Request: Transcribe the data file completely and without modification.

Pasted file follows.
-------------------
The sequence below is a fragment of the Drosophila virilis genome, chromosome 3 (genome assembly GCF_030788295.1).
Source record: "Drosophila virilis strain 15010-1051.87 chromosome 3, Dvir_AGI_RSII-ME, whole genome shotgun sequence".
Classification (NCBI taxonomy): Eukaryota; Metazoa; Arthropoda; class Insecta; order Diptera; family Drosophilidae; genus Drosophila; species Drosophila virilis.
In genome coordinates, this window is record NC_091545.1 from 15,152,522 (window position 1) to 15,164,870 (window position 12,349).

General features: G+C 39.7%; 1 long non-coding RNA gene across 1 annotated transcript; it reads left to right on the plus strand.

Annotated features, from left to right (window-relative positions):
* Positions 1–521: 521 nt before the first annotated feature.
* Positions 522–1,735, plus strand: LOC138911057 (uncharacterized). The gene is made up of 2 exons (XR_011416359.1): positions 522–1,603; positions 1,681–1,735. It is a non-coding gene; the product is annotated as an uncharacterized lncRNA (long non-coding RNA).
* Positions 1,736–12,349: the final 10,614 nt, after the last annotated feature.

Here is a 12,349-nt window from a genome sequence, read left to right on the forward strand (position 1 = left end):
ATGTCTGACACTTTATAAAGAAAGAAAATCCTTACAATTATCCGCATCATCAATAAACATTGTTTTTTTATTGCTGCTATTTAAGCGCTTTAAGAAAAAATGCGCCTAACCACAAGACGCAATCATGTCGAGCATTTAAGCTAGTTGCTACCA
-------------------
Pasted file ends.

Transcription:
The sequence below is a fragment of the Drosophila virilis genome, chromosome 3 (genome assembly GCF_030788295.1).
Source record: "Drosophila virilis strain 15010-1051.87 chromosome 3, Dvir_AGI_RSII-ME, whole genome shotgun sequence".
Classification (NCBI taxonomy): Eukaryota; Metazoa; Arthropoda; class Insecta; order Diptera; family Drosophilidae; genus Drosophila; species Drosophila virilis.
In genome coordinates, this window is record NC_091545.1 from 15,152,522 (window position 1) to 15,164,870 (window position 12,349).

General features: G+C 39.7%; 1 long non-coding RNA gene across 1 annotated transcript; it reads left to right on the plus strand.

Annotated features, from left to right (window-relative positions):
* Positions 1–521: 521 nt before the first annotated feature.
* Positions 522–1,735, plus strand: LOC138911057 (uncharacterized). The gene is made up of 2 exons (XR_011416359.1): positions 522–1,603; positions 1,681–1,735. It is a non-coding gene; the product is annotated as an uncharacterized lncRNA (long non-coding RNA).
* Positions 1,736–12,349: the final 10,614 nt, after the last annotated feature.

Here is a 12,349-nt window from a genome sequence, read left to right on the forward strand (position 1 = left end):
ATGTCTGACACTTTATAAAGAAAGAAAATCCTTACAATTATCCGCATCATCAATAAACATTGTTTTTTTATTGCTGCTATTTAAGCGCTTTAAGAAAAAATGCGCCTAACCACAAGACGCAATCATGTCGAGCATTTAAGCTAGTTGCTACCA